NEC XM2950It all started at SPUR Studios when Chris Sandon and Martin Thoburn were pondering some old 27″ industrial video monitors Chris had acquired from an aging A/V studio.  These antiquated things were heavy, stackable, and at one time top-of-the-line multimedia displays for trade shows.  Most people would consider such a monitor worthless today, yet the NEC XM2950 once retailed for over $3,000 in the mid 90′s.  Nowadays, these old Multi-Sync displays are coveted by a handful of arcade game enthusiasts who like the high-XGA resolutions and horizontal sync rate that supports 15KHz, and of course, the analog video tube that is essential for an authentic look.  Essentially, it’s a TV that will take any video signal thrown at it.

Chris had the idea to use the monitors for a video version of the surrealist game exquisite corpse.  We decided to give it a try, and soon discovered one of the monitors was not working due to water damage.  Every local TV repair shop refused to work on the TV, saying it was too complicated or expensive to fix. Even locating a repair manual proved impossible, and NEC had long given up servicing this model.

These TVs were too cool to let go to waste, and our concept had to be realized.  Thus, the search was on.  Where could we find a replacement?  The task was not so easy, but after weeks of searching the Internet we discovered an A/V rentals house in Minneapolis with four of these monitors in stock.  Staff there were more than happy to sell them to us for a reasonable price.  We discovered quickly, however, it would cost more to ship the 120-pound giants than they were worth. We decided there was only one thing to do: road trip!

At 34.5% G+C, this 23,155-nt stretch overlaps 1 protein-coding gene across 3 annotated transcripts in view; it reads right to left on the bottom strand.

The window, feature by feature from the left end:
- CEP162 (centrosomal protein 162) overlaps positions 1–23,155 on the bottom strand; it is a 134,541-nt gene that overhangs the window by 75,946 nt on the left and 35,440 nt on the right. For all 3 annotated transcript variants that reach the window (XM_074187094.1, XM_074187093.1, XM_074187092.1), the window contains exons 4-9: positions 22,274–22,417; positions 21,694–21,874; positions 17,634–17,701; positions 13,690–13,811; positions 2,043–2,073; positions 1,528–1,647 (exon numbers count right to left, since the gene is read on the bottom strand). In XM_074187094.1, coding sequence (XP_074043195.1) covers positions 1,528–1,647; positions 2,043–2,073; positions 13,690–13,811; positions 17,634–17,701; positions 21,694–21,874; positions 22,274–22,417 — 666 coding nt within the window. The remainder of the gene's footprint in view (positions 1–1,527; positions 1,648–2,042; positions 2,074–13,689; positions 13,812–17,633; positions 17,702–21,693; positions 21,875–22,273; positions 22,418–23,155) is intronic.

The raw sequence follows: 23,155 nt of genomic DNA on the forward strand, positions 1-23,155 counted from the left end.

The 1300-mile road trip was set.  The folks at the A/V rentals house were baffled by our resolve, but were more than happy to unload the TVs from their inventory. Most likely, they had not been used in years.  When we arrived we could barely fit all four units into a large hatchback station wagon and had to abandon their original shipping containers.

Though the exquisite corpse concept remained untested and vague at the time, the challenge of utilizing the monitors proved inspiring.  Time on the road provided  an opportunity to discuss the project concept and develop a strong vision.  Ideas for content and logistics of the video shoot started to come together. A new collaboration was born.

UPDATE: Since the Twin Cities expedition, the project has come to be known as Exquisite Motion Corpse and has been awarded a Motion Capture Prize by the Drematrix Studio in Dresden, Germany. In addition, it’s been featured at the 50th Ann Arbor Film Festival as part of its 50 Screens Project.